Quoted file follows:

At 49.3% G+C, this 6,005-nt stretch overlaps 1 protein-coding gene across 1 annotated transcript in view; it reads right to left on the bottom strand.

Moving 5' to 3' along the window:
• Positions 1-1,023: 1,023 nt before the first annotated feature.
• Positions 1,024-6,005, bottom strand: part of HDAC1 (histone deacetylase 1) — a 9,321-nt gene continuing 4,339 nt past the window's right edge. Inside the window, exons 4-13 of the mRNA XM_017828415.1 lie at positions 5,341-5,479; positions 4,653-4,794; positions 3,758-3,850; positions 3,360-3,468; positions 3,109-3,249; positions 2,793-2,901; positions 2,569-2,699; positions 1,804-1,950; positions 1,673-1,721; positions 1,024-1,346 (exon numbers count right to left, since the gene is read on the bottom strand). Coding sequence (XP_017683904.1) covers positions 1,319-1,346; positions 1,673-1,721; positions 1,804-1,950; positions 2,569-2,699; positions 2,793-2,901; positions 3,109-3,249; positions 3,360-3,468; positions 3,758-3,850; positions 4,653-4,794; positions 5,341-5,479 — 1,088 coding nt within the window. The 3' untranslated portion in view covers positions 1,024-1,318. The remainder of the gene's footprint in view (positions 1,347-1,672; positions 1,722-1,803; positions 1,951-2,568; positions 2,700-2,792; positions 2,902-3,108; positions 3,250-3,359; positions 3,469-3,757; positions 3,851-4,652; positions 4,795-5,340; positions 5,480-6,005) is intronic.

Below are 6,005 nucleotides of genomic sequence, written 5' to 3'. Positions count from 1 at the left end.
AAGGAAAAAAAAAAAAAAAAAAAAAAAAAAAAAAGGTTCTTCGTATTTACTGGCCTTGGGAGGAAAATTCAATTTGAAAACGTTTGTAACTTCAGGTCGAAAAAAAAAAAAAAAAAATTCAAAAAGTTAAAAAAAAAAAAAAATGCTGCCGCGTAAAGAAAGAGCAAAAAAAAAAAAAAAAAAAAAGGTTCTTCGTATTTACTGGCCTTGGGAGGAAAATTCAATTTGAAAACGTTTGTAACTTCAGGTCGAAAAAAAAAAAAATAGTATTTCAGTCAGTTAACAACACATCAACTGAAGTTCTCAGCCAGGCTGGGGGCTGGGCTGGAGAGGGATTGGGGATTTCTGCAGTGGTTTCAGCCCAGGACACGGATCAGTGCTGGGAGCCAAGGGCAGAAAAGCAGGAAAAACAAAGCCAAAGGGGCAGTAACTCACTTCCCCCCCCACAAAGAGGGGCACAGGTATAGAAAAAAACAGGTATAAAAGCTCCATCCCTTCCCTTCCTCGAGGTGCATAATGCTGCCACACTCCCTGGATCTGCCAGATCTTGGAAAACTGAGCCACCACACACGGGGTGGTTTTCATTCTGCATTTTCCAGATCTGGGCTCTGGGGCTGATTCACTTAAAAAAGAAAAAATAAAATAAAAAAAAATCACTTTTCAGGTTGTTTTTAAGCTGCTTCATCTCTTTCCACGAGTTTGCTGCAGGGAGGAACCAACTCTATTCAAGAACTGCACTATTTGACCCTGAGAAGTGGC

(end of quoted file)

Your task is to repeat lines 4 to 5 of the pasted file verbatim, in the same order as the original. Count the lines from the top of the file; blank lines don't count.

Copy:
• Positions 1,024-6,005, bottom strand: part of HDAC1 (histone deacetylase 1) — a 9,321-nt gene continuing 4,339 nt past the window's right edge. Inside the window, exons 4-13 of the mRNA XM_017828415.1 lie at positions 5,341-5,479; positions 4,653-4,794; positions 3,758-3,850; positions 3,360-3,468; positions 3,109-3,249; positions 2,793-2,901; positions 2,569-2,699; positions 1,804-1,950; positions 1,673-1,721; positions 1,024-1,346 (exon numbers count right to left, since the gene is read on the bottom strand). Coding sequence (XP_017683904.1) covers positions 1,319-1,346; positions 1,673-1,721; positions 1,804-1,950; positions 2,569-2,699; positions 2,793-2,901; positions 3,109-3,249; positions 3,360-3,468; positions 3,758-3,850; positions 4,653-4,794; positions 5,341-5,479 — 1,088 coding nt within the window. The 3' untranslated portion in view covers positions 1,024-1,318. The remainder of the gene's footprint in view (positions 1,347-1,672; positions 1,722-1,803; positions 1,951-2,568; positions 2,700-2,792; positions 2,902-3,108; positions 3,250-3,359; positions 3,469-3,757; positions 3,851-4,652; positions 4,795-5,340; positions 5,480-6,005) is intronic.

Below are 6,005 nucleotides of genomic sequence, written 5' to 3'. Positions count from 1 at the left end.